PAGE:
I bought poblano chiles for the first time on Saturday at the market and wasn't quite sure what to do with them. One look through the trusty Gourmet Cookbook and I found the perfect recipe. The original recipe was for a pasta salad, but I had some kamut (a type of wheat) in the pantry, so I decided to use that instead. I'm glad I did - this recipe is fantastic as a grain salad. I'm sure wheat berries, farro, barley, or brown rice would work beautifully as well. If you are like me and have several hippie whole grains in your pantry, now is the time to use them! This dish is packed with late summer produce - tomatoes, peppers, and corn. It's a bit of a pain to roast each vegetable separately, but it really doesn't take that long. I had fun roasting the chiles over an open flame on the stovetop - I was a tad nervous that they would catch on fire and fill the air with chile smoke, but I didn't have a problem. I also really enjoyed the dry-roasted onions - I've never cooked onions this way before. I was very very happy with how this dish turned out - it is sooo good! Healthy and colorful and just packed with flavor. Oh, and the leftovers make perfect lunches.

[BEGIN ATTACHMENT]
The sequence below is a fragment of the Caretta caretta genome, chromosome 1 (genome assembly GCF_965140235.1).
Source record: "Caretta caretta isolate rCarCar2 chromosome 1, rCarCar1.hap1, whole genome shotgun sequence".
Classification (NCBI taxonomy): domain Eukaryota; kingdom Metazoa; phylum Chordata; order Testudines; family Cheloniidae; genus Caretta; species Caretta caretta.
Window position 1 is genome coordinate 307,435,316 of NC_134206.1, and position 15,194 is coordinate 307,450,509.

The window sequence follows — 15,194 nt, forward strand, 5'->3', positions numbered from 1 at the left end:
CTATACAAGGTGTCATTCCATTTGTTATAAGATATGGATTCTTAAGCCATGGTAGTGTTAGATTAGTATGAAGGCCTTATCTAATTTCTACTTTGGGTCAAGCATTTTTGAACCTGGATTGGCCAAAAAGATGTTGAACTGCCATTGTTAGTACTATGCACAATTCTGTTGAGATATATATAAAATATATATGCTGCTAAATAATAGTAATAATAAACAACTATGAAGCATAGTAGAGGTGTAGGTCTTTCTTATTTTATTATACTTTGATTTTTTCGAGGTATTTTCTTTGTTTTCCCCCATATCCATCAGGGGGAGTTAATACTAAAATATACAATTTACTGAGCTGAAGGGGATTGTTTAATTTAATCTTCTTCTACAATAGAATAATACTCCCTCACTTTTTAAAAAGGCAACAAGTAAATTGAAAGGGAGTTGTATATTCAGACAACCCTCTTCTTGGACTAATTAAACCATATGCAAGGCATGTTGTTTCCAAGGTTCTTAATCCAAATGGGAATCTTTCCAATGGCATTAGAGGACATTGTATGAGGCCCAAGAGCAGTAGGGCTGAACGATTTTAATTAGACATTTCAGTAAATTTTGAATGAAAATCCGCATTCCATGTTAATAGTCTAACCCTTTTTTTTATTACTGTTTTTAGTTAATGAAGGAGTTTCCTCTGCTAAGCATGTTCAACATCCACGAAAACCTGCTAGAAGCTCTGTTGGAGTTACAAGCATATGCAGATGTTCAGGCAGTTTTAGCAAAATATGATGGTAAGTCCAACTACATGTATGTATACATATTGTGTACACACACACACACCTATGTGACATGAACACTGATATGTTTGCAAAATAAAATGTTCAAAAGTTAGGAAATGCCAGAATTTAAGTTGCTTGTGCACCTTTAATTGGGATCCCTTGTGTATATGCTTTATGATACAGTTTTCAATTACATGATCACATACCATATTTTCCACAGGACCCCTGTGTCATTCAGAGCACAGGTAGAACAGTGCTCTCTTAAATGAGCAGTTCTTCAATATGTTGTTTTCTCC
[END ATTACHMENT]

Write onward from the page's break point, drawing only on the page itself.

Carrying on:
Monday, September 5, 2011

Whole grain blueberry buckle


My lab group recently went on a crazyawesome retreat to New Hampshire, and one of the things we did there was blueberry picking at Berry Knoll farm. The blueberries at the farm were some of the best I have ever tasted, and I came home with about a quart of them. I saved half to eat with yogurt and granola for my breakfasts this week, and started looking for a recipe to make with the other half. I decided to make something from Good to the Grain and ended up choosing the blueberry buckle. It's a nice thick cake with two layers of blueberries, and a crumb layer on top. The cake and crumbs are made with whole wheat pastry flour and spelt flour. The cake has great flavor and texture - Kim Boyce's recipes are awesome! We ate some of it for dessert tonight but it is really more of a breakfast cake...mmmm, I can't wait to eat some tomorrow morning =)